And what about ARM custom cores?

In this overall discussion, the fact that Huawei has no project about some customized ARM cores looks quite strange: a custom core like Samsung Mongoose, Qualcomm Kryo or Apple Twister would suit very well in a completely optimized platform (custom CPU, personal GPU, personal ISP, personal flash memory).

It is probably only a matter of time before we see some move on this frontier, but this delay is quite sensible since the ARM A72 cores are very powerful and the actual high performance level is more than sufficient for every kind of smartphone computing requirement. In addition, the next ARM substitute of A53 looks very promising and energy efficient.

A different story must be told for the Mali architecture, since it has never been able to provide constant leading edge performances in comparison to Adreno or Power VR. Think about the Snapdragon 810: even if it has a very hot CPU, the GPU was very good and was consistently faster than the Mali T760 on long-term performance (due to lower throttling).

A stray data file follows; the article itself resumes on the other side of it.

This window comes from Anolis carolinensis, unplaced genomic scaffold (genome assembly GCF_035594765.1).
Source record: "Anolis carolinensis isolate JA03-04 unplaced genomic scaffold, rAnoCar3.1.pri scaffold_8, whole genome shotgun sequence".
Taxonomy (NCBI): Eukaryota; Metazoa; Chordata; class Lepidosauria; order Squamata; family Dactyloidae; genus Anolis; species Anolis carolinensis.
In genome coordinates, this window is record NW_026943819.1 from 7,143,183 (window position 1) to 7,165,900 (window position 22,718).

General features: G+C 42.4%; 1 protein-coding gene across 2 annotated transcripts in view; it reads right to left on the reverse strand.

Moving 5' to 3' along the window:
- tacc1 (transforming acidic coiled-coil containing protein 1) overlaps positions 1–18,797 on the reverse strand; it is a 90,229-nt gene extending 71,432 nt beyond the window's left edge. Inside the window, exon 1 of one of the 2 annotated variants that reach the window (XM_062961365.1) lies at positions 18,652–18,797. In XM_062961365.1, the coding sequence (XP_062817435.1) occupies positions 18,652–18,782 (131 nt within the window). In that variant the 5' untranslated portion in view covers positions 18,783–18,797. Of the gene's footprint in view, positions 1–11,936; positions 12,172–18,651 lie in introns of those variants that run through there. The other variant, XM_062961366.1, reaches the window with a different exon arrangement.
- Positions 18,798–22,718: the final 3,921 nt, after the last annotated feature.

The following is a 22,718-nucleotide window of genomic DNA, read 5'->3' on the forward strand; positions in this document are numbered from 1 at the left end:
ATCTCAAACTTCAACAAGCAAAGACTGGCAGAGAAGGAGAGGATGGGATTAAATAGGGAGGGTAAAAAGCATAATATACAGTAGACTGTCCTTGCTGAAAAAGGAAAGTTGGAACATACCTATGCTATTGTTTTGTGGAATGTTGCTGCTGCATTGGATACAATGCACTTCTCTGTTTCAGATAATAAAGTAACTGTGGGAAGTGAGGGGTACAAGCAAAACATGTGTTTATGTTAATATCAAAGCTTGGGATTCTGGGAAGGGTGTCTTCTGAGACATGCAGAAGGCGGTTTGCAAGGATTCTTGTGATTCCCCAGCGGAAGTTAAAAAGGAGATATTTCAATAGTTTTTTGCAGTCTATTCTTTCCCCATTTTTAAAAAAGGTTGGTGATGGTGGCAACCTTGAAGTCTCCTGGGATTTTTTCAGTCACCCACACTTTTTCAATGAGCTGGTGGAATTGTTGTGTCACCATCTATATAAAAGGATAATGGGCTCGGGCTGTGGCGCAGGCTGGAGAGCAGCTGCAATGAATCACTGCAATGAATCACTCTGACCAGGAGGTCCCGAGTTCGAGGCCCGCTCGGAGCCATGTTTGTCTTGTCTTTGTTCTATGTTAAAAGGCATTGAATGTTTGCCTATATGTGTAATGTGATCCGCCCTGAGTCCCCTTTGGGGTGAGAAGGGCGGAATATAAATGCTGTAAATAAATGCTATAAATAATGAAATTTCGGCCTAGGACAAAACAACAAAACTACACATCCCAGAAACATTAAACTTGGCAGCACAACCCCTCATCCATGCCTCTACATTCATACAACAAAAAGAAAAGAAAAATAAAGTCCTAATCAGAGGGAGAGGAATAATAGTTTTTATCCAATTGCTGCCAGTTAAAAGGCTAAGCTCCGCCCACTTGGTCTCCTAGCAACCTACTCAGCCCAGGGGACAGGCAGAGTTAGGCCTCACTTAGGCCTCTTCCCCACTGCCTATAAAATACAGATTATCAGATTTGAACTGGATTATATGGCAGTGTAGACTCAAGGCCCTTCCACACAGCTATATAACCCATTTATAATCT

Personalized OS doubts

The most relevant issue that comes to my mind regards Huawei OS: Huawei is working on some kind of OS, codenamed Kirin OS, and it would be useful to detach from Google (NASDAQ:GOOG) (NASDAQ:GOOGL).

The criticism here is quite obvious: such a detach from Android would be probably deleterious for what concerns the Android applications ecosystem and services. The only profitable way to achieve such an objective would be to push developers to support Kirin OS.

But, my question is Microsoft (NASDAQ:MSFT) is still struggling to do so and it is doing it very slowly, even if it will be able to exploit the massive Windows installed base. Huawei cannot do it, therefore, how is it possible for it to build a solid and effective ecosystem when Android and iOS are very solid and Microsoft is still struggling? I personally doubt that a detach from Android could be a feasible and profitable way for its business: the Chinese market could be good enough for their projects, but Europe, US and other countries are a completely different story.